Manila separates maritime disputes from trade, finance ties with China
PHILIPPINES Finance Secretary Carlos Dominguez said Manila was trying to protect its interests by separating maritime disputes from its drive to attract Chinese investment for large-scale infrastructure projects.
Beijing has pledged to provide US$9 billion as financial assistance as well as commercial loans to Manila for a range of projects. That includes financing for two bridges, an irrigation project in the northern Philippines and a $268 million dam project to expand water supplies for metro Manila, reported the Hong Kong's South China Morning Post.
Discussions are also under way for a $3 billion railway project to connect Manila to Bicol in the country's south. The Philippine government hopes that once completed the railway can help to create more jobs and connect more people to the capital.
"These projects will be funded by the Chinese government, and we are negotiating terms of the funding, but they are really attractive terms," said Mr Dominguez.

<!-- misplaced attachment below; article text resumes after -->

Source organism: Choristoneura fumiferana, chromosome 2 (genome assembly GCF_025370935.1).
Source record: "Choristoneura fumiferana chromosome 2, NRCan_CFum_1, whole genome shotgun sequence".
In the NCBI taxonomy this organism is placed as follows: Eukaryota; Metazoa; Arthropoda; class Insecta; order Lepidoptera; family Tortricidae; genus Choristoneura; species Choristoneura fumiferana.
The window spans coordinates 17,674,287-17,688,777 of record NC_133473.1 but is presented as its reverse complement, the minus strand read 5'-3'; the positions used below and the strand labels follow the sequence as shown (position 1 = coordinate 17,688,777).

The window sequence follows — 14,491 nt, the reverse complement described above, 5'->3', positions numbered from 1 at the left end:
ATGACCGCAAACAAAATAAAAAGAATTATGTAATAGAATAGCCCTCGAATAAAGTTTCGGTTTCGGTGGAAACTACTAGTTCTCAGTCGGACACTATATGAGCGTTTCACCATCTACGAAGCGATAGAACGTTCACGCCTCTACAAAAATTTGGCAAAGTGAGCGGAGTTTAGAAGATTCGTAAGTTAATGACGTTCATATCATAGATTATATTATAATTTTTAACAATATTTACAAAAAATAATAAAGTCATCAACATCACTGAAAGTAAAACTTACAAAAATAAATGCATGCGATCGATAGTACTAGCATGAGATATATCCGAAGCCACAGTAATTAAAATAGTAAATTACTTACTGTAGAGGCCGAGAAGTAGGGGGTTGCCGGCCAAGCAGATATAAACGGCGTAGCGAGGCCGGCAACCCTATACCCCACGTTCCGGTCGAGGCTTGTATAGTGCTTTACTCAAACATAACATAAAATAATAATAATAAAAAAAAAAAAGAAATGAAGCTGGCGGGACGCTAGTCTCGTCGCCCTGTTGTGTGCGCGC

The cordial relationship with Manila, a major territorial claimant in the South China Sea, has been widely seen as a strategic victory for Beijing, which has significantly stepped up its efforts to draw in Southeast Asian states by deepening economic ties through investment and trade.
At the same time, Beijing has continued its reclamation and militarisation efforts in the disputed waters, building ports, airstrips and even radar installations, triggering widespread concerns that Philippine President Rodrigo Duterte's embrace of Beijing will eventually jeopardise the interests of other countries in the region.
Mr Dominguez said the Philippines was not giving up its claims but seeking a way to become a peaceful neighbour with China.